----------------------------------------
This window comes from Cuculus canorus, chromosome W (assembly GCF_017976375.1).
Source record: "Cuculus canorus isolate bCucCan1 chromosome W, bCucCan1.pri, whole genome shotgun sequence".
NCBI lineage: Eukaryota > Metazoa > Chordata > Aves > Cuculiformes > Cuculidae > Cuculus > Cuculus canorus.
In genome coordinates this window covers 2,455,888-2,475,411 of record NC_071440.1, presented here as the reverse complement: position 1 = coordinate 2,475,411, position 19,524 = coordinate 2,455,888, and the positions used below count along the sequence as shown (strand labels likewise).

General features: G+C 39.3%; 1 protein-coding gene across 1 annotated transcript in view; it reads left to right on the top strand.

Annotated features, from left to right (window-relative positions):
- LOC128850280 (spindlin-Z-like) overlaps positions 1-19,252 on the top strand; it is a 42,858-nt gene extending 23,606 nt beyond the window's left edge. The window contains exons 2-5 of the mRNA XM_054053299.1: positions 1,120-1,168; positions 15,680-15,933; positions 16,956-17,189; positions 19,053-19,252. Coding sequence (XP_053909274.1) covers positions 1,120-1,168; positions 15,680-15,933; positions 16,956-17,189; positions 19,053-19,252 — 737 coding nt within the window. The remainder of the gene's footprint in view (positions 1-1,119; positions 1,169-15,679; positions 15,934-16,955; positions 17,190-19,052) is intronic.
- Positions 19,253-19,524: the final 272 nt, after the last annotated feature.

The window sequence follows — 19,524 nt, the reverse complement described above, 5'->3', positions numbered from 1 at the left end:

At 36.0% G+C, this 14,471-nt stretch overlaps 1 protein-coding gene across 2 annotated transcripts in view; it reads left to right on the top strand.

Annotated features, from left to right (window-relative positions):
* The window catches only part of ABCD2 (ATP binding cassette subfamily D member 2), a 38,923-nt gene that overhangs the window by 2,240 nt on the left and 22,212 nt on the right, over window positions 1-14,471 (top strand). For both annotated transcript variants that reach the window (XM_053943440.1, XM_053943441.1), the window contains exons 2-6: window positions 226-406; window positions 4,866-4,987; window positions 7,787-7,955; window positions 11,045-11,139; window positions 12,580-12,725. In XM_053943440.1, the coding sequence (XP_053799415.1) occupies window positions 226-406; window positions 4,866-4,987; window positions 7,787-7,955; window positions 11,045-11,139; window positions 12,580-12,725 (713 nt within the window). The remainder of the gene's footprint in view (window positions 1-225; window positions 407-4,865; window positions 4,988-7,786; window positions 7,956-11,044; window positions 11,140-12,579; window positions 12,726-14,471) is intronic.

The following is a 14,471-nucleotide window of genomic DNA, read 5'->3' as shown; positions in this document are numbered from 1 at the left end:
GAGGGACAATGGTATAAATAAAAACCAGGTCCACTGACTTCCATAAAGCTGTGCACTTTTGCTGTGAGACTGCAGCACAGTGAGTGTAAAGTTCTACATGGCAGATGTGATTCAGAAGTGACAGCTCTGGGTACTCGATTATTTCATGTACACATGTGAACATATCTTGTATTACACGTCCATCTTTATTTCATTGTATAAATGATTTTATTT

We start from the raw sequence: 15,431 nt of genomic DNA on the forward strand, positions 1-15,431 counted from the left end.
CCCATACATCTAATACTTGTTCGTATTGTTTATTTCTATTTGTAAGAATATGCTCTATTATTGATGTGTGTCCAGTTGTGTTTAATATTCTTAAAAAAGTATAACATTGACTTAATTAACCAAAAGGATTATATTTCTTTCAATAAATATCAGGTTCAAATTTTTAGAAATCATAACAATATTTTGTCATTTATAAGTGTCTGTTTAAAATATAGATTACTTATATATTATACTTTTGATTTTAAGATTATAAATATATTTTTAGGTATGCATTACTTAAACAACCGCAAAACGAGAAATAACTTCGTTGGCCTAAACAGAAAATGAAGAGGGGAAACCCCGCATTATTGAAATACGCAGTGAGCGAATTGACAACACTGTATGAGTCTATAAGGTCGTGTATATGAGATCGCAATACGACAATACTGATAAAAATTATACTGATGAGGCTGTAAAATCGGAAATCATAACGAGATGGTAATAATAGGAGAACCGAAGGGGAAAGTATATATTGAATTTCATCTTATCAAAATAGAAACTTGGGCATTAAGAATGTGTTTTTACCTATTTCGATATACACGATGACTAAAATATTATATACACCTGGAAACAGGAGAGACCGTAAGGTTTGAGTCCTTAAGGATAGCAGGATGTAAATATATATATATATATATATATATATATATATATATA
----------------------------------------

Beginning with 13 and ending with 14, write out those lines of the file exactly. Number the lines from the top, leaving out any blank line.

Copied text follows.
The following is a 14,471-nucleotide window of genomic DNA, read 5'->3' as shown; positions in this document are numbered from 1 at the left end:
GAGGGACAATGGTATAAATAAAAACCAGGTCCACTGACTTCCATAAAGCTGTGCACTTTTGCTGTGAGACTGCAGCACAGTGAGTGTAAAGTTCTACATGGCAGATGTGATTCAGAAGTGACAGCTCTGGGTACTCGATTATTTCATGTACACATGTGAACATATCTTGTATTACACGTCCATCTTTATTTCATTGTATAAATGATTTTATTT